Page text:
‘Some people as they grow up become less. […] Some people as they grow up become more.’*
Whatever you’ve accomplished, someone else has been involved.
We depend on relationships, the thing that happens or occurs in the space between us. Whether it be a person in realtime, or an idea or an image or a sound from someone, whether it’s a book or podcast or video we’re engaging with.
Today’s my birthday and I “decided to celebrate” (not!) by knocking over a full bottle of Quink Permanent Black Ink. (Who said using a fountain pen isn’t dangerous!) It was the drip drip drip that told me something was wrong – down the wall, all over the carpet.
Enter Christine with her superpowers.
She’d remembered something a carpet salesman had told her more than thirty years ago! I couldn’t even remember the carpet-fitter.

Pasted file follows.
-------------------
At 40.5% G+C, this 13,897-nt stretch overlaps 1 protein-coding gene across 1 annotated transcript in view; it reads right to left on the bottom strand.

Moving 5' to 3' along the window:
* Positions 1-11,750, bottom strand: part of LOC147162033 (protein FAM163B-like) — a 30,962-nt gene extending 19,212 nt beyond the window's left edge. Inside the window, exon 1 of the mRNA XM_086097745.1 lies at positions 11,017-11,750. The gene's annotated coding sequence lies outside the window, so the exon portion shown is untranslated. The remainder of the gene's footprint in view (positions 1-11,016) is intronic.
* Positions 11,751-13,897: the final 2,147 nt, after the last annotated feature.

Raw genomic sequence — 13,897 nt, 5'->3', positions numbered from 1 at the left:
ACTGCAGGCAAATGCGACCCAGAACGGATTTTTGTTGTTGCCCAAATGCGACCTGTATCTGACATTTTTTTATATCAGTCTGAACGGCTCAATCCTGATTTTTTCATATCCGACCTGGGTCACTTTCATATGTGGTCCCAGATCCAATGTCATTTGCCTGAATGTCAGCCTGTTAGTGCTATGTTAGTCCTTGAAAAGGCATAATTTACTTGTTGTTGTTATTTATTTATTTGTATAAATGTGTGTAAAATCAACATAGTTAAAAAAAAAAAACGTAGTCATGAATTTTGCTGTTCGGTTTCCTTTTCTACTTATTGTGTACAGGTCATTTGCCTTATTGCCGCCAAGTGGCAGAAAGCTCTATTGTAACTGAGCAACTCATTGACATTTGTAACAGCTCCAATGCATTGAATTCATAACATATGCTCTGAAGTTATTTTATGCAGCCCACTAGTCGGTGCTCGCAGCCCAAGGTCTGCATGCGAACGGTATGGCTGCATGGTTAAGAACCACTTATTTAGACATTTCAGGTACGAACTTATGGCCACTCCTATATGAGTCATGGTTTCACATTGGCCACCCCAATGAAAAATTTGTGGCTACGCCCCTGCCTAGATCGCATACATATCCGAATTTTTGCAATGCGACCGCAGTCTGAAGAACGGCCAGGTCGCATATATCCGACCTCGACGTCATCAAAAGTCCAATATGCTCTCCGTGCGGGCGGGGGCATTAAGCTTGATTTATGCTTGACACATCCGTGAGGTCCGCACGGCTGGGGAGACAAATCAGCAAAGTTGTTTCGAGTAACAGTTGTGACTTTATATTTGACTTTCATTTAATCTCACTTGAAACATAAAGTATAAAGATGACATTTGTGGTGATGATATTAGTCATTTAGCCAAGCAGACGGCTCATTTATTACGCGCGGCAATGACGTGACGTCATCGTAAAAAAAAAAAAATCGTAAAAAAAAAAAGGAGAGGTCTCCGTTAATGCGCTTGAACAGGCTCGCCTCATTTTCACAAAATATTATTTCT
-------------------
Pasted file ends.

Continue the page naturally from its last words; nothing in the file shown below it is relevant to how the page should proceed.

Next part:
Dab stains with kitchen roll, use warm water. Keep dabbing and wetting, dabbing and wetting.
Christine’s superpowers had been passed on to her by someone else. There’s always the other. We need them.
Anne Lamott confesses this need to depend on the other is hard to deal with:
‘That’s the hard part, not taking but receiving.’**
This is simply an invitation to be grateful for the others in our lives, whether the ones we live in dynamic relationship with at a moment of ink-crisis at a distance of more than thirty years, or those we live in dynamic relationship for many years.
I think the others help us become more, and I believe the relationship is more than the sum of itsparts.